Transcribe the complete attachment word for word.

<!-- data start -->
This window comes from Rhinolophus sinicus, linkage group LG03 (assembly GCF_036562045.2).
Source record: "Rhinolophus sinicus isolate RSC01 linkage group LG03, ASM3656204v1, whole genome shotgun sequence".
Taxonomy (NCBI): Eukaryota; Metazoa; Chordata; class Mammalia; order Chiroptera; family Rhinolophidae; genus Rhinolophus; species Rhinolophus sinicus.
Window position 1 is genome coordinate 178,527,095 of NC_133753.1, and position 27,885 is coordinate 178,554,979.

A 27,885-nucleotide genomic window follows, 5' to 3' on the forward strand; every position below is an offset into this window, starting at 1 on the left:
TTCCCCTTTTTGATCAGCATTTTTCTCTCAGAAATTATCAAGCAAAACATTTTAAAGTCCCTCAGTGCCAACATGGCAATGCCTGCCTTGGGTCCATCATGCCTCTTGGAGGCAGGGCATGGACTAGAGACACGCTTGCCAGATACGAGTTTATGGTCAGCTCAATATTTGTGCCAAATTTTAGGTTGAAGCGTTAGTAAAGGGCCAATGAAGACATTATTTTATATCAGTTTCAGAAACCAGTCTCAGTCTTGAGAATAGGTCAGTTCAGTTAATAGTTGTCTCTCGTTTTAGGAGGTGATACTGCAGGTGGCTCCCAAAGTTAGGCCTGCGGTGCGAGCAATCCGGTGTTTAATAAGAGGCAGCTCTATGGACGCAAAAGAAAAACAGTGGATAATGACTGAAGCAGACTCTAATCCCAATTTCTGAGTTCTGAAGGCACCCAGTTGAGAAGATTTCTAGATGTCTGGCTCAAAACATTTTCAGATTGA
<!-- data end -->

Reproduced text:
This window comes from Rhinolophus sinicus, linkage group LG03 (assembly GCF_036562045.2).
Source record: "Rhinolophus sinicus isolate RSC01 linkage group LG03, ASM3656204v1, whole genome shotgun sequence".
Taxonomy (NCBI): Eukaryota; Metazoa; Chordata; class Mammalia; order Chiroptera; family Rhinolophidae; genus Rhinolophus; species Rhinolophus sinicus.
Window position 1 is genome coordinate 178,527,095 of NC_133753.1, and position 27,885 is coordinate 178,554,979.

A 27,885-nucleotide genomic window follows, 5' to 3' on the forward strand; every position below is an offset into this window, starting at 1 on the left:
TTCCCCTTTTTGATCAGCATTTTTCTCTCAGAAATTATCAAGCAAAACATTTTAAAGTCCCTCAGTGCCAACATGGCAATGCCTGCCTTGGGTCCATCATGCCTCTTGGAGGCAGGGCATGGACTAGAGACACGCTTGCCAGATACGAGTTTATGGTCAGCTCAATATTTGTGCCAAATTTTAGGTTGAAGCGTTAGTAAAGGGCCAATGAAGACATTATTTTATATCAGTTTCAGAAACCAGTCTCAGTCTTGAGAATAGGTCAGTTCAGTTAATAGTTGTCTCTCGTTTTAGGAGGTGATACTGCAGGTGGCTCCCAAAGTTAGGCCTGCGGTGCGAGCAATCCGGTGTTTAATAAGAGGCAGCTCTATGGACGCAAAAGAAAAACAGTGGATAATGACTGAAGCAGACTCTAATCCCAATTTCTGAGTTCTGAAGGCACCCAGTTGAGAAGATTTCTAGATGTCTGGCTCAAAACATTTTCAGATTGA